Animal Deontology

 

Animal Deontology

 

 

The moral theory usually applied to animal ethics is utilitarianism. We are to be concerned exclusively with the suffering and happiness of animals: we must minimize animal disutility and maximize animal utility. That, and only that, is what animals have a right to expect (transposing utilitarianism into a rights-based theory). This seems eminently reasonable: how could a deontological theory apply to animals? How could it be wrong to lie to animals or break promises made to them or be ungrateful to them? They don’t have language or freely perform acts of generosity towards us. We don’t have a duty to carry out their last will and testament, simply because they don’t make wills. The only duties that bind us in relation to animals are related to suffering and (possibly) happiness—the kind that reflect their nature as sentient beings. We don’t have any duty to educate them in world history or respect them as persons or listen to their defenses of their actions or grant them due process in a court of law, since these all presuppose attributes that they don’t possess (even the most intelligent ones). So animals only partially fall under morality as we apply it to humans; they don’t have the kind of across-the-board moral standing we typically accord to each other. They are not full moral beings like our neighbors and friends or people from other lands. They exist a step down the moral ladder, not quite as deserving as fellow humans. True, they fully deserve not to be made to suffer unnecessarily, just like people, but they are not de jure recipients of the full range of duties recognized under deontological ethics. And this shapes our general moral attitude towards them.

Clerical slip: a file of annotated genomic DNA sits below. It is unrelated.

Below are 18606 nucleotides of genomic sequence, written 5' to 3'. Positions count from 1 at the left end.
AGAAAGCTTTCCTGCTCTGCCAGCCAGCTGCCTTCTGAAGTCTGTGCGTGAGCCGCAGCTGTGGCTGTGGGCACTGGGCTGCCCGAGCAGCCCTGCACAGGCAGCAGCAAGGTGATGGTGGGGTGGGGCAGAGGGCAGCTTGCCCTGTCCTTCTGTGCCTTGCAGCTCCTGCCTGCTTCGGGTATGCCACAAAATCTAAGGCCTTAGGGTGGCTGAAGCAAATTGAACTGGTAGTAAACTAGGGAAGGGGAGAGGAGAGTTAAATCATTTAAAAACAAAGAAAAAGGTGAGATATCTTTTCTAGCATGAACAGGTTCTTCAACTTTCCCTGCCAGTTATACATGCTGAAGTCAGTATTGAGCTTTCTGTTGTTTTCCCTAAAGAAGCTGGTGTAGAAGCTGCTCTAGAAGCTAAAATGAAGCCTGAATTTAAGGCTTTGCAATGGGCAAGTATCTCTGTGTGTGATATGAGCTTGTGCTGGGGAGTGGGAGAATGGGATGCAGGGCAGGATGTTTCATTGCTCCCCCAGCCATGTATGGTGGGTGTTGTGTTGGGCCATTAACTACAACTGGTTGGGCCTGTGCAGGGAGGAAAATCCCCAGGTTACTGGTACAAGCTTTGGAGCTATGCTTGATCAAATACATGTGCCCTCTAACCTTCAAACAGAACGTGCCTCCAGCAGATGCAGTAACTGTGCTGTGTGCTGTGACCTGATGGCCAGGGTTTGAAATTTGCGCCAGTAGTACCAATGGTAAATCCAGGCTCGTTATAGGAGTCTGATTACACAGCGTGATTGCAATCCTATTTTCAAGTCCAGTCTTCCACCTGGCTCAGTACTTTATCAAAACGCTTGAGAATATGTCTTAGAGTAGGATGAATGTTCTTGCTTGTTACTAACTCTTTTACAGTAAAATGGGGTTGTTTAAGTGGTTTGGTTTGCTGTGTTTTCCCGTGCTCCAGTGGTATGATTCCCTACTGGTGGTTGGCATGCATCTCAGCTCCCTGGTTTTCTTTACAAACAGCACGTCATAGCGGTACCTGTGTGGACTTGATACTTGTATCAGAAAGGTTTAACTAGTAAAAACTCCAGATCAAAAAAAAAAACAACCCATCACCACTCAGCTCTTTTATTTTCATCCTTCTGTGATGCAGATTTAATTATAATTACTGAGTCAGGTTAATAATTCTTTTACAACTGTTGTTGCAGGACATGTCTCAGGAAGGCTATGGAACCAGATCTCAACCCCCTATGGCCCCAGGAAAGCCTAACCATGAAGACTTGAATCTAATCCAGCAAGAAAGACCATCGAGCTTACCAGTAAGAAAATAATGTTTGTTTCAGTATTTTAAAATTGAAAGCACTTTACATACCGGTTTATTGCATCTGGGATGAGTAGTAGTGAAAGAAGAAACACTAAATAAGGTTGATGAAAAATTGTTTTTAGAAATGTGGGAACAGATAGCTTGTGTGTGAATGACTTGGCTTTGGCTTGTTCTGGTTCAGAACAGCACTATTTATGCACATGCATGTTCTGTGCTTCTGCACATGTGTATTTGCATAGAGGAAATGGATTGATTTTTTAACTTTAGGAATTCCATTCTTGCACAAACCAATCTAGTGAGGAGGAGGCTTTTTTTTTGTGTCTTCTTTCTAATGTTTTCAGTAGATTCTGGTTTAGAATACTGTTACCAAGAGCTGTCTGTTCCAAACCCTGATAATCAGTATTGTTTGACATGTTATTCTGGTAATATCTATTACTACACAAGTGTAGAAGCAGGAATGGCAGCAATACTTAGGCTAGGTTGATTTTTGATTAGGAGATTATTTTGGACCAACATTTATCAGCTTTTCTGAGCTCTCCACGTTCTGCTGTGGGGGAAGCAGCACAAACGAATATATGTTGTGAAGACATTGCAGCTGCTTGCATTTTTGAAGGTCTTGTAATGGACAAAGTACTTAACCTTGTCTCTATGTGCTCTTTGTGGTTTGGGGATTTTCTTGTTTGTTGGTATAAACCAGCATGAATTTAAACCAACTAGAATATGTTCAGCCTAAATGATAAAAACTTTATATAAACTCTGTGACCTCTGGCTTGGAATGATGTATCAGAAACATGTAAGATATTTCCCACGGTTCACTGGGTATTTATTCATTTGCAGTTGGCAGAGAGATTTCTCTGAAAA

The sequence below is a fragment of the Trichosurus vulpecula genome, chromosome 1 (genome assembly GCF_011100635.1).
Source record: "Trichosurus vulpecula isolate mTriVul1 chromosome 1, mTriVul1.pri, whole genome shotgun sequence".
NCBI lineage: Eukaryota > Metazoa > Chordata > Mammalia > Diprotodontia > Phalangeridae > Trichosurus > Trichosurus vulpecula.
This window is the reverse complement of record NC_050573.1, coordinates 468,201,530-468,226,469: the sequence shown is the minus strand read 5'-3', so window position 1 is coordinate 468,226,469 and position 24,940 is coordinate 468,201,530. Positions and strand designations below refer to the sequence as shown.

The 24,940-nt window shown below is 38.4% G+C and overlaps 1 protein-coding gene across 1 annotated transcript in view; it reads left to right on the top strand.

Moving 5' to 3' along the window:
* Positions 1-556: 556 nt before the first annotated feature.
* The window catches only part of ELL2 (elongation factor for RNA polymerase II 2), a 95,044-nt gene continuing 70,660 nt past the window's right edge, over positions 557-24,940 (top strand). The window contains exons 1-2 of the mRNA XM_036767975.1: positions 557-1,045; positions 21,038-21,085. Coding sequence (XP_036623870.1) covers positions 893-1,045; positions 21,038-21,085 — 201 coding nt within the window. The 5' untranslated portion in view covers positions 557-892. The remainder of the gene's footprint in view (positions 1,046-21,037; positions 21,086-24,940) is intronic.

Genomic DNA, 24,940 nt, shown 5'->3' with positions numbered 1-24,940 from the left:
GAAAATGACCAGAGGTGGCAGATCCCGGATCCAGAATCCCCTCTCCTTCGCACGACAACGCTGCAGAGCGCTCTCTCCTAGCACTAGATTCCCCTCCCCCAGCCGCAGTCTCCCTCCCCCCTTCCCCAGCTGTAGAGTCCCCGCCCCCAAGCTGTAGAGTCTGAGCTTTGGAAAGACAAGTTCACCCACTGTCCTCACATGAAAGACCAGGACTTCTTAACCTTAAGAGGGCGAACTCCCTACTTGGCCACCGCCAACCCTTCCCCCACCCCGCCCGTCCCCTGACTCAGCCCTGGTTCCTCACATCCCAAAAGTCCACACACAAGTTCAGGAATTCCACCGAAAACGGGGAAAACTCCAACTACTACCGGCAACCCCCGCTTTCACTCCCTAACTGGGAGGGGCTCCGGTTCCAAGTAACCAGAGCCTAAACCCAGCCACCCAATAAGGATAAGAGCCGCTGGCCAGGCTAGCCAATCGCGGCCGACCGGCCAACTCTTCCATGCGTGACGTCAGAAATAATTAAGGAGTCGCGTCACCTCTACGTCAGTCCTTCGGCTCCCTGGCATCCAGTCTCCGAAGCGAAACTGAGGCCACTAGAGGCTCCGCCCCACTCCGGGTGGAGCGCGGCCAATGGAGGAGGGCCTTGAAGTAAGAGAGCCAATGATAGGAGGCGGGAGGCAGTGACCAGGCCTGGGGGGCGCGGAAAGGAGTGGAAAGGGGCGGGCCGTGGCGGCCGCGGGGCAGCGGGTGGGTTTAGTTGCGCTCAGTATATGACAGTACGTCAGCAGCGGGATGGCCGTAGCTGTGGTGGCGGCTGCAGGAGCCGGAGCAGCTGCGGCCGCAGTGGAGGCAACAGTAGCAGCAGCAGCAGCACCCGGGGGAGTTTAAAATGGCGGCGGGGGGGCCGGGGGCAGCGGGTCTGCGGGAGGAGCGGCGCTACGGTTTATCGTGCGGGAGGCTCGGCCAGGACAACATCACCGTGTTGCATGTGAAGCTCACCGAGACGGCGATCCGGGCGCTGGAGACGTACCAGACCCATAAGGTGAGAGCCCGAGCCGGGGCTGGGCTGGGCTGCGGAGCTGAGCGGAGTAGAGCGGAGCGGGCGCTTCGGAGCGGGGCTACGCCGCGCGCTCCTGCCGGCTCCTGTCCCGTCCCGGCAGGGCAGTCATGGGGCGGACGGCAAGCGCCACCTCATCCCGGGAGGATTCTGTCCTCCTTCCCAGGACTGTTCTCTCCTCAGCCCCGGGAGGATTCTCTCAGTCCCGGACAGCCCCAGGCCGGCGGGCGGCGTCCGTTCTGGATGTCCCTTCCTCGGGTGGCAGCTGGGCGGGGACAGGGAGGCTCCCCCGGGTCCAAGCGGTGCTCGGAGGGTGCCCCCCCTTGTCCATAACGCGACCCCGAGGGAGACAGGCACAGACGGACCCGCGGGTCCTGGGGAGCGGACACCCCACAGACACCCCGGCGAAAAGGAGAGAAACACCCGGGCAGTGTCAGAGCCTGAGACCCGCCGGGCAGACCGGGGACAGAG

But this picture, accepted as self-evident, seems to me fundamentally wrong. Let’s start with lying and promise-breaking (a kind of lying): true, one cannot tell a lie to a dog or break a promise, since dogs don’t understand the relevant speech acts, but performing a false speech act is not what the wrongness of lying and promise-breaking consists in. It isn’t a matter of falsehood as such, or else actors would be liars, but rather of deceiving someone by making false statements. It is the deceiving and misleading that is wrong, not the fact that it is done in language: creating false beliefs and raising dashed expectations is what is wrong. But it is possible to do that non-linguistically: you can act in such a way as intentionally to generate the belief in a dog that it is about to be taken for a walk, but then decline to take it. You can pretend to put food in a bowl for the dog to eat and then hand it an empty bowl. You can regularly give the dog a treat at a certain time each day so as to create an expectation, and then intentionally omit to do so on a particular day, thus disappointing its expectations. These are all examples of deceiving and misleading an animal, even though the means adopted is not a speech act in a shared language. And don’t you normally feel a duty to take the dog for a walk if you have created the expectation that a walk is in the offing? Isn’t it incumbent on you to feed your cat in the morning given that its past experience has led it to expect to be fed then? So the duties that come under the heading of truth-telling and promise-keeping in deontological ethics are applicable to animals, though they are not linguistically mediated.[1] In fact, animals belong with pre-linguistic human infants in this respect: in both cases deception is possible without the mediation of language, and it is as wrong as linguistically mediated deception.